Our best tau values this week have allowed us to take some observations for two other SCUBA2 surveys – The SCUBA-2 “All-Sky” Survey (SASSy) and The Nearby Galaxies Survey (NGS).

However, much of the time the tau has been too high for these projects too and so we have been observing with the heterodyne instruments –  HARP and Receiver A. These measure spectral lines.

Targets can often be observed for a short period in good weather or a long period in bad weather. The best weather is generally reserved for the high priority surveys and so one tactic is for smaller projects to request longer observations in poorer weather. This allows them to get telescope time when the tau is too high for the surveys.

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Arrival

I have arrived at the astronomers residential facility at Hale Pohaku (~2,900m). This is where we sleep when we aren’t observing. There is also a cafeteria, TV room, games room etc. It’s the middle of the night in Hawaii, but I am staying up as long as possible, to try and get my sleep pattern in line with the observing schedule. We spend about 24 hours at the facility to help our bodies acclimatise to the altitude.  We come down here to sleep each night as staying on the summit (~4,200m) would increase the risk of getting altitude sickness.

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My room

cafeteria
The cafeteria. There are three fixed meal times each day, but in between we can help ourselves to drinks and snacks. We can also request a packed lunch to take up to the summit with us.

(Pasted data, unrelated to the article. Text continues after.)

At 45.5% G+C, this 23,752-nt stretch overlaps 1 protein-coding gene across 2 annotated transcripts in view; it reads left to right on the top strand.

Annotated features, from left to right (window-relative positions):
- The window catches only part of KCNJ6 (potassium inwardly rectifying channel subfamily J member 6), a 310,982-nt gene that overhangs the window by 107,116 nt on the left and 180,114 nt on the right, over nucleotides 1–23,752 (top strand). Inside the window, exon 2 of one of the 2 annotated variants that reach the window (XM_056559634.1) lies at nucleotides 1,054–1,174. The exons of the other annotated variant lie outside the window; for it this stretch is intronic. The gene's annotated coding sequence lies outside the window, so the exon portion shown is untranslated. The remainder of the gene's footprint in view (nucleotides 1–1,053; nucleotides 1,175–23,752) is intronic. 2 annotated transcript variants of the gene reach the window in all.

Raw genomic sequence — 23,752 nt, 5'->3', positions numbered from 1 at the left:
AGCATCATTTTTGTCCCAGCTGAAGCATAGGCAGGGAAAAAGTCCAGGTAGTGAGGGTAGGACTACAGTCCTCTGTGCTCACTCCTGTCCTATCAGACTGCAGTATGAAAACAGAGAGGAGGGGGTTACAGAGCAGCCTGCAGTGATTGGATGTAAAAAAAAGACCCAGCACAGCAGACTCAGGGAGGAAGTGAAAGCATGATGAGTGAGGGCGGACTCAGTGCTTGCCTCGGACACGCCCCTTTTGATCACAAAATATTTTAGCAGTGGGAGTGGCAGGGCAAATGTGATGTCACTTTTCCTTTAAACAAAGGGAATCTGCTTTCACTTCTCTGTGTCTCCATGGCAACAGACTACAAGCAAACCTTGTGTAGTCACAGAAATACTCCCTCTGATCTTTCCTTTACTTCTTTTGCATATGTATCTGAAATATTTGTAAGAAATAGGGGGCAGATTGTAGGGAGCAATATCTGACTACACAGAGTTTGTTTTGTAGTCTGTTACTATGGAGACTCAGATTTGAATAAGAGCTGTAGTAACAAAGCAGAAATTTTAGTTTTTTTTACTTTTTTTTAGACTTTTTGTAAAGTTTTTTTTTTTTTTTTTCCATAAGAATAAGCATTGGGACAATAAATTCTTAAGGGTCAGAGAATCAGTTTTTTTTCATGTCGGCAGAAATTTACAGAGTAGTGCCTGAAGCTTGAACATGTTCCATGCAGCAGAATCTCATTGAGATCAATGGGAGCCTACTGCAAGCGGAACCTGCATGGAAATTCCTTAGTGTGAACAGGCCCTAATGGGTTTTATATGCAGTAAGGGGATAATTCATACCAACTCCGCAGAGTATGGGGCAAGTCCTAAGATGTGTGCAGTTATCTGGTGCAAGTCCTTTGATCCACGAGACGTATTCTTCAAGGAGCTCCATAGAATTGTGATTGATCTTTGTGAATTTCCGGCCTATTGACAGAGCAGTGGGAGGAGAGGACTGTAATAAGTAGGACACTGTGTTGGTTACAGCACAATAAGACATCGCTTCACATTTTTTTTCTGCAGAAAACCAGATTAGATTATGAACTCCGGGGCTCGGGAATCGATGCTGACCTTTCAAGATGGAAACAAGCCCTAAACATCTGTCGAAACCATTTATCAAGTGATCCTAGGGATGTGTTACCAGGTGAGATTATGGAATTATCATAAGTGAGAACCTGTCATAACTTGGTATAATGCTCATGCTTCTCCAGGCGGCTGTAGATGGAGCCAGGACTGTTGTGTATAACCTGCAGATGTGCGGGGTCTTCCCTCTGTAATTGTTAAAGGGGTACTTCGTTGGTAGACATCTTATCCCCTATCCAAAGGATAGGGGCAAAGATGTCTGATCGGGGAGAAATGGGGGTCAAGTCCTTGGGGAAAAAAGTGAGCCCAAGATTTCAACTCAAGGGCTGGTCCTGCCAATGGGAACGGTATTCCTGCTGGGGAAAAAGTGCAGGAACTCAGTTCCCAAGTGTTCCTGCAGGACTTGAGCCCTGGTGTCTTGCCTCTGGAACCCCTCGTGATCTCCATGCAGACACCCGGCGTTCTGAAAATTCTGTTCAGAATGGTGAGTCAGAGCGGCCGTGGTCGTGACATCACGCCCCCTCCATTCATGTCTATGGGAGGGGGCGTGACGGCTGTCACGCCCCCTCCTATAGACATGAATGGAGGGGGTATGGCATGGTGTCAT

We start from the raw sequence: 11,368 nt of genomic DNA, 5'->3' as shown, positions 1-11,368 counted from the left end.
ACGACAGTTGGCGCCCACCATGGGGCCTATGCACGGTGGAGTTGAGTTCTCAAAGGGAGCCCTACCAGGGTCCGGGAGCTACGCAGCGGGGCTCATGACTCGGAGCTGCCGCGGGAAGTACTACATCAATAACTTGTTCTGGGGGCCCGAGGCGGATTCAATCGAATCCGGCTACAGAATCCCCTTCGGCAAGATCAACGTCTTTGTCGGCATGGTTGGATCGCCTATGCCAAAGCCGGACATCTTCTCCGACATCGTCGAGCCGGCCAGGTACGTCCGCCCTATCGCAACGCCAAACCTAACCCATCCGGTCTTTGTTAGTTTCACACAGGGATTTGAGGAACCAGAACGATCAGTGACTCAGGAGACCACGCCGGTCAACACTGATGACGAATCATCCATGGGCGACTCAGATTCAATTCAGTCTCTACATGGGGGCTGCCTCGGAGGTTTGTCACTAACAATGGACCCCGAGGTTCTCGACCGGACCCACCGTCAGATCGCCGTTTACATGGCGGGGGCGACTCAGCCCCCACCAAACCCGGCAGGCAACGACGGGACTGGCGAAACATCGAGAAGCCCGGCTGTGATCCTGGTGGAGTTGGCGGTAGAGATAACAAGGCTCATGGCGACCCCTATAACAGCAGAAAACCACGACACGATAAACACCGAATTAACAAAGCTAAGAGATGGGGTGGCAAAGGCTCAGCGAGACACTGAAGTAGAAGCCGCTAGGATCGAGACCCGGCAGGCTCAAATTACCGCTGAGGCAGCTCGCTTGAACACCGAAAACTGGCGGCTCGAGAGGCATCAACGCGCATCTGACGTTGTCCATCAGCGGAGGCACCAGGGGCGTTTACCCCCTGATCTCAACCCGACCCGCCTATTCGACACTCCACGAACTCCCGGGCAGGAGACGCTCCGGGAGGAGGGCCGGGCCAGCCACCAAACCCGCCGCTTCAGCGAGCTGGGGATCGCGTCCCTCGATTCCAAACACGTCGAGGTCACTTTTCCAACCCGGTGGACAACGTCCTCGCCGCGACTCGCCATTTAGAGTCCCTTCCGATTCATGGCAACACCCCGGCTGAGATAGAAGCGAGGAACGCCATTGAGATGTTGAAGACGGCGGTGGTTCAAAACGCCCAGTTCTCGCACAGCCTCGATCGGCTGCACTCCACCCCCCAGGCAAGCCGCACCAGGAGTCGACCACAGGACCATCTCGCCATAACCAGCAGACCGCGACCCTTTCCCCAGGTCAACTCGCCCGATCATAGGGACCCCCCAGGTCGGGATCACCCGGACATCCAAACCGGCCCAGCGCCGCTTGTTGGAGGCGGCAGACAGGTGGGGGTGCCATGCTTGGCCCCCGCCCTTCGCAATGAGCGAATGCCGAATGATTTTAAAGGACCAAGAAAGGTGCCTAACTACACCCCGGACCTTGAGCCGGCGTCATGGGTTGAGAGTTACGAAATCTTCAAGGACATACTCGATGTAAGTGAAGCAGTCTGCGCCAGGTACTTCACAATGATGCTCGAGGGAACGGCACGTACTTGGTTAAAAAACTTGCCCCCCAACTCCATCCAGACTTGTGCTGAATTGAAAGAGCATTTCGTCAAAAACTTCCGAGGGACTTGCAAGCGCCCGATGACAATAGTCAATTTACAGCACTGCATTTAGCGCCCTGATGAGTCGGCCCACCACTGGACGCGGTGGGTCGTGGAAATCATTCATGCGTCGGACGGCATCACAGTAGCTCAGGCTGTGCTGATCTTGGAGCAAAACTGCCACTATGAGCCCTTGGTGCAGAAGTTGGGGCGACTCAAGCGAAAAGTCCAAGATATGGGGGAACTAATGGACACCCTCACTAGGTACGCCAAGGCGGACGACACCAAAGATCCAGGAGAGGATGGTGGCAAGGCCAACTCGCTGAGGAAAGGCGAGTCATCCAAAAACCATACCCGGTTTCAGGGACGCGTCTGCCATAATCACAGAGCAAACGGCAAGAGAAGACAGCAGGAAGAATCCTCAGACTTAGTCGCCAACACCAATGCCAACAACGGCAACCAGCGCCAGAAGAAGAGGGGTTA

entrance
The entrance hall. Notice all the flags. Many countries have telescopes on the mountain and use the residential facility.

mountain
View of Mauna Kea from my hotel in Hilo (where I stayed one night before driving up to the facility). Note the snow on the summit. The telescope domes are just about visible as white blobs on the top.

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Hawaii – the journey

For anyone who is interested, here is my itinerary for the next day or two.

Thursday 30 Jan:

6am   Taxi arrives to take me to Heathrow. Probably followed by a long wait and leisurely breakfast after going through security.

10.30   Board ~11 hour flight to LA. I have 6 novels on my kindle and a pile of astro papers to read.

9.50pm (1.50pm local time)  Arrive in LA

Friday 31 Jan

1.25am (Thurs 5.25pm local time)   Board flight to Hilo, Hawaii.

7.06am (Thurs 9.06pm local time)   Arrive Hilo, Hawaii and take taxi to my hotel. Where hopefully I will manage to sleep, followed by breakfast at Ken’s House of Pancakes (apparently compulsory for all visiting astronomers)

9pm (11am local time)   Arrive at the Joint Astronomy Centre in Hilo for a briefing.

Saturday 1 Feb

~1am (3pm Friday local time)   Travel up to the Astronomers Residential centre at about 2800m. Here I’ll spend about 24 hours acclimatising before my first observing session.

By which time I think my internal body clock is going to be very confused!

 

 

 

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Catch Up

It’s hard to believe I’m nearly at the end of my 4th month of my PhD. All my good intentions to do a weekly blog post were in vain. I’ve just been so buy. Anyway, here is a quick catch up and then hopefully I’ll start to blog more regularly.

Coffee